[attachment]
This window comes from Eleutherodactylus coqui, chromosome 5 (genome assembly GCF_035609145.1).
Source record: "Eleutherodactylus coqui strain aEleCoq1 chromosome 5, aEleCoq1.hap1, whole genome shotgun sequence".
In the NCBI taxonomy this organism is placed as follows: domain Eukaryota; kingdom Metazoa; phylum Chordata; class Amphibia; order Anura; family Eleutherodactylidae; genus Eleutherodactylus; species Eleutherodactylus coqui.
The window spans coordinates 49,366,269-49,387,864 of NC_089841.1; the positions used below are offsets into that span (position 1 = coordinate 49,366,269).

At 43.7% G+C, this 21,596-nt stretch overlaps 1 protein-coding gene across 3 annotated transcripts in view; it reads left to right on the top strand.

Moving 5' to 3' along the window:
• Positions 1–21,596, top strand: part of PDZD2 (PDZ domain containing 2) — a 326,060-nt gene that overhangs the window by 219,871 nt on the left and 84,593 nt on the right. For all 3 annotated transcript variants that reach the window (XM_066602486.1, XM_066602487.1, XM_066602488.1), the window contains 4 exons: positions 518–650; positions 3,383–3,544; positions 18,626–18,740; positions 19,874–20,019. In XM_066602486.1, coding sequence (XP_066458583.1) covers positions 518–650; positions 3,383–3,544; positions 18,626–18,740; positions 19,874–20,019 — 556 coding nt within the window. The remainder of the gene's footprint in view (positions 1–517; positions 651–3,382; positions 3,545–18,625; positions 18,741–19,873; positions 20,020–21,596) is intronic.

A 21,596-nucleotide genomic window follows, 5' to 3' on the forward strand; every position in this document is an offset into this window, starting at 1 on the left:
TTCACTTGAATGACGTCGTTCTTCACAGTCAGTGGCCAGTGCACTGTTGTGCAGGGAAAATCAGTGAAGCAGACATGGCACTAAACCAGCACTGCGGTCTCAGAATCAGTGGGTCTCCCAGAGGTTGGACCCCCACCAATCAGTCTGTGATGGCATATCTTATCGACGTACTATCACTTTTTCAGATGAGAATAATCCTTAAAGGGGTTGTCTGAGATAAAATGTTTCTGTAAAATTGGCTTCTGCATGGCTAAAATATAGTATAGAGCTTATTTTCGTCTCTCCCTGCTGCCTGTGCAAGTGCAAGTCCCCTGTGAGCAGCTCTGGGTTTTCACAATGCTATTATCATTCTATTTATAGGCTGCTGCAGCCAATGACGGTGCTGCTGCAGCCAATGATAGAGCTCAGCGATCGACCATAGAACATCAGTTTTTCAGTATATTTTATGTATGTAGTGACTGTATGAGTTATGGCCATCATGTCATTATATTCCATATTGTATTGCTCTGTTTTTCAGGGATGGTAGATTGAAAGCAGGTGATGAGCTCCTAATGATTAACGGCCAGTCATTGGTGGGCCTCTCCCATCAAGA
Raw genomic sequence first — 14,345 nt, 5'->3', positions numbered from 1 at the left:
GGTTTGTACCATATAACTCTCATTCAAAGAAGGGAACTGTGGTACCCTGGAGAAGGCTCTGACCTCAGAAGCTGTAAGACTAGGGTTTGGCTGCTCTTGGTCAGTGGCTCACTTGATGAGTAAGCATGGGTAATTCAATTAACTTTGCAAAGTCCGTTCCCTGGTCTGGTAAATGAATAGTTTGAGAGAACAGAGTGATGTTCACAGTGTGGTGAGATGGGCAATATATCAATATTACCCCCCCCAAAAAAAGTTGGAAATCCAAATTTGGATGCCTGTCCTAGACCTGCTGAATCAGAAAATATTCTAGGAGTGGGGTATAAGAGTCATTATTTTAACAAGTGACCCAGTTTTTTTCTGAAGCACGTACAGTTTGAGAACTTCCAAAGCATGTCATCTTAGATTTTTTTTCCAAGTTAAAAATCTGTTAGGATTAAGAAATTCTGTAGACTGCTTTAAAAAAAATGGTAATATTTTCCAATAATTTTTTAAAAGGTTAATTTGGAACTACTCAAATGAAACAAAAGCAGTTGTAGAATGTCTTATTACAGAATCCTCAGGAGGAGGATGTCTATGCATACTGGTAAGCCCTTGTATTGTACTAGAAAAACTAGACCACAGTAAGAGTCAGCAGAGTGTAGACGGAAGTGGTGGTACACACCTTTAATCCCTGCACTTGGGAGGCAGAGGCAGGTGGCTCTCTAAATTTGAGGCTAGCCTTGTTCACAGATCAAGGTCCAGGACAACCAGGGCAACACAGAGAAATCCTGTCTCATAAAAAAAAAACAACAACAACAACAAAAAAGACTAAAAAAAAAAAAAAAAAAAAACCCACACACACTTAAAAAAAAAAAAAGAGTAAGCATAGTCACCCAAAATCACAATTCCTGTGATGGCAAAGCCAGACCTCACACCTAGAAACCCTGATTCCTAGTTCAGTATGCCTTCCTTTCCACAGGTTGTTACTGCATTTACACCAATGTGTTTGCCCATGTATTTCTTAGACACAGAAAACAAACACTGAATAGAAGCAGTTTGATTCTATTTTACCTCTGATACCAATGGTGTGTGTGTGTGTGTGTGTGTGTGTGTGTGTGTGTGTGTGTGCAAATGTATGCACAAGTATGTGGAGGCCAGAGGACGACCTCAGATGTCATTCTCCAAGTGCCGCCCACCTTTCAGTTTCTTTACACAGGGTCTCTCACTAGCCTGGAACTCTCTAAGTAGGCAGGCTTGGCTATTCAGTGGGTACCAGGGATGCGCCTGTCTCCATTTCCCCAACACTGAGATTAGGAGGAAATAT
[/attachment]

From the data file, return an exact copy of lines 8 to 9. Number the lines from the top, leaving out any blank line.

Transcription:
A 21,596-nucleotide genomic window follows, 5' to 3' on the forward strand; every position in this document is an offset into this window, starting at 1 on the left:
TTCACTTGAATGACGTCGTTCTTCACAGTCAGTGGCCAGTGCACTGTTGTGCAGGGAAAATCAGTGAAGCAGACATGGCACTAAACCAGCACTGCGGTCTCAGAATCAGTGGGTCTCCCAGAGGTTGGACCCCCACCAATCAGTCTGTGATGGCATATCTTATCGACGTACTATCACTTTTTCAGATGAGAATAATCCTTAAAGGGGTTGTCTGAGATAAAATGTTTCTGTAAAATTGGCTTCTGCATGGCTAAAATATAGTATAGAGCTTATTTTCGTCTCTCCCTGCTGCCTGTGCAAGTGCAAGTCCCCTGTGAGCAGCTCTGGGTTTTCACAATGCTATTATCATTCTATTTATAGGCTGCTGCAGCCAATGACGGTGCTGCTGCAGCCAATGATAGAGCTCAGCGATCGACCATAGAACATCAGTTTTTCAGTATATTTTATGTATGTAGTGACTGTATGAGTTATGGCCATCATGTCATTATATTCCATATTGTATTGCTCTGTTTTTCAGGGATGGTAGATTGAAAGCAGGTGATGAGCTCCTAATGATTAACGGCCAGTCATTGGTGGGCCTCTCCCATCAAGA